Earth Day will be celebrated on April 22. An annual event begun in 1970, it is, in the words of anthropologist Margaret Mead, “devoted to the preservation of the harmony in nature.” Before and since that first occasion, spaceflight and the environmental movement have been deeply entwined, shaping how we think about Earth as home as well as our responsibilities to sustain that home.
The first Earth Day featured community events in 200 U.S. cities, with large gatherings in New York City and Philadelphia. In Manhattan, the city closed Fifth Avenue to throngs of marchers. In Philadelphia, large outdoor crowds heard speeches by poet Allen Ginsburg and consumer activist Ralph Nader. From a small office in New York, leaders of Earth Day orchestrated a national “teach-in.” It sought to raise public awareness of environmental issues and show how individuals could begin in their daily lives to improve the environment—whether to make less trash or use less energy. More than 2,000 colleges and 10,000 high schools around the country organized teach-ins or other community events—all aimed at stimulating a grassroots movement for the environment. The 1960s civil rights movement and the Vietnam anti-war protests served as models.
Air pollution was a particular focus of the event, as this poster from Washington, DC, shows.
Such imagery encapsulated the basic message of Earth Day: “Think Globally, Act Locally,” a phrase the event introduced into public dialogue. Large-scale air pollution, for example, could have planetary consequences, but individuals could collectively address such problems in their daily life by driving less or cleaning up sources of pollution.
But how did “thinking globally” become persuasive to so many people in the United States and elsewhere? To believe there was a strong connection between our individual actions and the health of the entire planet?
There was an outpouring of writing in the 1960s that made this connection—and much of it drew on space-age perspectives and metaphors. Foremost perhaps was architect and polymath Buckminster Fuller’s 1968 book, Operating Manual for Spaceship Earth. But one image made this linkage seem viscerally obvious: Earthrise, taken in December 1968 by Apollo 8 astronaut William Anders, as he and his fellow astronauts circled the Moon. This well-known image long has been celebrated in the environmental movement—on a par as a cultural icon with the 1972 Apollo 17 Whole Earth image.
Soon after Apollo 8’s return, NASA released the image. It quickly gained specific meaning. On seeing the image, poet Archibald MacLeish immediately penned a poem, “Riders on Earth Together, Brothers in Eternal Cold,” widely distributed and quoted. For MacLeish, the image provided a radical perspective, a shift in consciousness: “to see the earth as it truly is, small and blue and beautiful in that eternal silence where it floats, is to see ourselves as riders on the earth together, brothers on that bright loveliness in the eternal cold -- brothers who know now they are truly brothers.” This emphasis on common humanity made emphatic by our planetary home’s fragility in the vastness of space became the dominant way of understanding this powerful image.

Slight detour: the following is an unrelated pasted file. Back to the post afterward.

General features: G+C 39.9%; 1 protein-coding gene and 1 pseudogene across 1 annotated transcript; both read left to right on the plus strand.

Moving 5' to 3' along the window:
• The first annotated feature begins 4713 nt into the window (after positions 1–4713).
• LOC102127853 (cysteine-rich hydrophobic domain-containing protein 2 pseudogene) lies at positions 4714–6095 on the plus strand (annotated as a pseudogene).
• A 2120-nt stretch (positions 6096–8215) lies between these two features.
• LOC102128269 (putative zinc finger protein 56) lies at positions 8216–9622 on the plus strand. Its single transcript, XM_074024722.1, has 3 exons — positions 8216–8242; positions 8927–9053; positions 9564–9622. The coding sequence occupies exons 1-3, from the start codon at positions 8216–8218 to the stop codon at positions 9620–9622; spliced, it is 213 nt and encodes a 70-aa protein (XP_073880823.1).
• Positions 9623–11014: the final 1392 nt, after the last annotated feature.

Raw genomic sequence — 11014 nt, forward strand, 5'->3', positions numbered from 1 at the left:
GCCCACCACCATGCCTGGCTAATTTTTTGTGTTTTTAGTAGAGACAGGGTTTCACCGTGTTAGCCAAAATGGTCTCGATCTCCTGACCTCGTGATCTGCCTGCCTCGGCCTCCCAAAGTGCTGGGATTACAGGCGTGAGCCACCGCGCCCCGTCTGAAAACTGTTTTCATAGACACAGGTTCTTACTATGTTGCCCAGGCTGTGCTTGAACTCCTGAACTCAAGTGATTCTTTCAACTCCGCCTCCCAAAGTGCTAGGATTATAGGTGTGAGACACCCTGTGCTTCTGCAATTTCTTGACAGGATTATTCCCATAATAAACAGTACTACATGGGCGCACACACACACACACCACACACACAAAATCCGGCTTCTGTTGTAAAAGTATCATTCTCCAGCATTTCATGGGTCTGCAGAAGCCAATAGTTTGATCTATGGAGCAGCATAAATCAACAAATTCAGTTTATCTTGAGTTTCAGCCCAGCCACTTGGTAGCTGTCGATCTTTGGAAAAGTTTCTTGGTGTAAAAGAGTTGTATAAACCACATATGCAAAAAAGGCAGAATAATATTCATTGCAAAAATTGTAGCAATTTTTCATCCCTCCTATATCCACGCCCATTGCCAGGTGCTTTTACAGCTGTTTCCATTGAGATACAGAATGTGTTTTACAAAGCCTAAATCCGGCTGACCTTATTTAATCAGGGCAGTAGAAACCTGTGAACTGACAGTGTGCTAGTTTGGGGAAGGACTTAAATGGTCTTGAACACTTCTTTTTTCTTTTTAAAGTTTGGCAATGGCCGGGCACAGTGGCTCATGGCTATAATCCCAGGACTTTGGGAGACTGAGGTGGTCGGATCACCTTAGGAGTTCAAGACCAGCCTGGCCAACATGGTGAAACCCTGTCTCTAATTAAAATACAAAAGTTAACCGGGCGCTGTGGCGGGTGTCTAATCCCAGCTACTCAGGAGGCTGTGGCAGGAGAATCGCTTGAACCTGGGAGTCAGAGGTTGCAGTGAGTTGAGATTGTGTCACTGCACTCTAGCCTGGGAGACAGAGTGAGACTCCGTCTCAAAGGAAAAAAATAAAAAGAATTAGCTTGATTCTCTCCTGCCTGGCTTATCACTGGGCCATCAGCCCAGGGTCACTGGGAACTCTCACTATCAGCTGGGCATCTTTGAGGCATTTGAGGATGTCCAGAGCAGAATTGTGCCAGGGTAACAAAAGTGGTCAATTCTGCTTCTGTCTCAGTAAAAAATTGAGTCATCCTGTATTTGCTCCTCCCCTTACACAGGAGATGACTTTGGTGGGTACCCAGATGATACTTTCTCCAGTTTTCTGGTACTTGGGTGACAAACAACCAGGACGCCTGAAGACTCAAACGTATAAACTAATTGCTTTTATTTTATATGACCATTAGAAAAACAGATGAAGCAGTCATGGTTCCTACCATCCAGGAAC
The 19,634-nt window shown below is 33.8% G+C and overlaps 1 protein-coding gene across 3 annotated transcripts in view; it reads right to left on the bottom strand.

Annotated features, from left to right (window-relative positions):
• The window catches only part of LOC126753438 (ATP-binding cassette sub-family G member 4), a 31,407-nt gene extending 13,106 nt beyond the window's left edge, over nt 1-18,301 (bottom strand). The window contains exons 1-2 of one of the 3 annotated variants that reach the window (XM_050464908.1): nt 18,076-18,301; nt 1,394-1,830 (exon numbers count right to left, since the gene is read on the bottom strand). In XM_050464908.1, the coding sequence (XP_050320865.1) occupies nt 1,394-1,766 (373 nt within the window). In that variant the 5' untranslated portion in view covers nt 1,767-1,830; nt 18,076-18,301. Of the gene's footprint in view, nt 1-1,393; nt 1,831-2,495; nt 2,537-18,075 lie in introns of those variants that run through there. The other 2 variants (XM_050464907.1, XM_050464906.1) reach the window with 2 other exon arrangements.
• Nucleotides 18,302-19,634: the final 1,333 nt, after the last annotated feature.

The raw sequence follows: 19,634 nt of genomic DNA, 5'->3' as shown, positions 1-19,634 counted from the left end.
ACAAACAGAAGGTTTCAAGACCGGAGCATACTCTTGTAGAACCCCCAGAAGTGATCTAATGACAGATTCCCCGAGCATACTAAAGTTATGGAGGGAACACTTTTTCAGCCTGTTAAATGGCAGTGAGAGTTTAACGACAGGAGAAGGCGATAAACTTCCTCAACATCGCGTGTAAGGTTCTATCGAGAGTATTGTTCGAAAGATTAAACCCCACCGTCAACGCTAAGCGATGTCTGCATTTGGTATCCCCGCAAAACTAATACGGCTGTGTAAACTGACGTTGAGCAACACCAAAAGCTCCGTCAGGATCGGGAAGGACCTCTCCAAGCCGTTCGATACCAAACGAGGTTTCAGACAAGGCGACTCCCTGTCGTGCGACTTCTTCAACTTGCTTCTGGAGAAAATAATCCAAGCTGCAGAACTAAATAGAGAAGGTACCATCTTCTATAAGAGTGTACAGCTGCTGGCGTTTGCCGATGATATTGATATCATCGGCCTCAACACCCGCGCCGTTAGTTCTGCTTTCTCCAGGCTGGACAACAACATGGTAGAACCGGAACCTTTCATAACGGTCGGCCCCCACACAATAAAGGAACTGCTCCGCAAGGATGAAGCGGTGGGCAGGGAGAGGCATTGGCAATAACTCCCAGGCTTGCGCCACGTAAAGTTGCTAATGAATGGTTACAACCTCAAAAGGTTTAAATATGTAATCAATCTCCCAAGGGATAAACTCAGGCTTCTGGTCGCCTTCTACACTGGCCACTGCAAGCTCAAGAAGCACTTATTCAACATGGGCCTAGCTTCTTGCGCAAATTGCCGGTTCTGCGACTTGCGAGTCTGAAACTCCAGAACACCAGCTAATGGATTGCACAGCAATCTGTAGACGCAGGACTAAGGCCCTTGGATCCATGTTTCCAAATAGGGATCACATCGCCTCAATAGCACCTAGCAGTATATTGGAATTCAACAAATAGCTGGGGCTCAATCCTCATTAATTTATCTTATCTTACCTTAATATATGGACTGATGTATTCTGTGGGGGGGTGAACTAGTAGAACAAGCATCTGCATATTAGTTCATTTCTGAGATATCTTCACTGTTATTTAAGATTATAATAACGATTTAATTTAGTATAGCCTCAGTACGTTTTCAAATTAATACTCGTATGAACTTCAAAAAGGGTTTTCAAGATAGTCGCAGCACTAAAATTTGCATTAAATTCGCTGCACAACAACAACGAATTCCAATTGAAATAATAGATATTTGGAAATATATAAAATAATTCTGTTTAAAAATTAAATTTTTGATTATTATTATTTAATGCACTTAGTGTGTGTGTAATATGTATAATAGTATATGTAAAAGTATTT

The combined message of image and poem came at a particularly auspicious moment—just as environmentalism gained strength as a political movement. Mere weeks after Apollo 8, Richard Nixon began his first term as president. In the last section of his inaugural address, he specifically highlighted the Apollo 8 mission and quotes from MacLeish’s poem, echoing its message by offering that “our destiny lies not in the stars but on Earth itself, in our own hands, in our own hearts.” Such feel-good language soon translated into government action. In 1970, Congress established the Environmental Protection Agency and the National Oceanic and Atmospheric Administration. In presenting the rationale for the latter, he again returned to the sentiments of the image and the poem and the need to understand “the total environmental system upon which we depend not only for the quality of our lives, but for life itself.” The evocation was even stronger, when, in 1972, he announced the Space Shuttle program and what it would accomplish: “Views of the Earth from space have shown us how small and fragile our home planet truly is. We are learning the imperatives of universal brotherhood and global ecology learning to think and act as guardians of one tiny blue and green island in the trackless oceans of the Universe.”
By the time Apollo 17 captured Whole Earth in 1972, Earthrise had already helped to shift U.S. culture and politics as well as our sense of humanity’s relationship to its home. In the years after, such perspectives led NASA to take up systematic study of the “total environmental system upon which we depend.” Today, 28 different science missions are active, studying different aspects of the Earth as a physical system.
As we think about Earth Day this year, should we be optimistic or pessimistic about our human future on Earth? The first Earth Day embodied this very tension. Could individual or collective action reduce the impacts of modern life on the environment? That tension has persisted. This year the Smithsonian is sponsoring an Earth Optimism Summit (https://earthoptimism.si.edu/ ) to show the possibilities of constructive action. Whatever the future holds, the environmental movement and space-based perspectives have remade our sense of responsibility to our fellow humans, whether near or distant from us, and to the planet on which we all live. The history of Earth Day is a story of the choices we have been willing to make and not make, based on our knowledge and our priorities,and will be well into the future.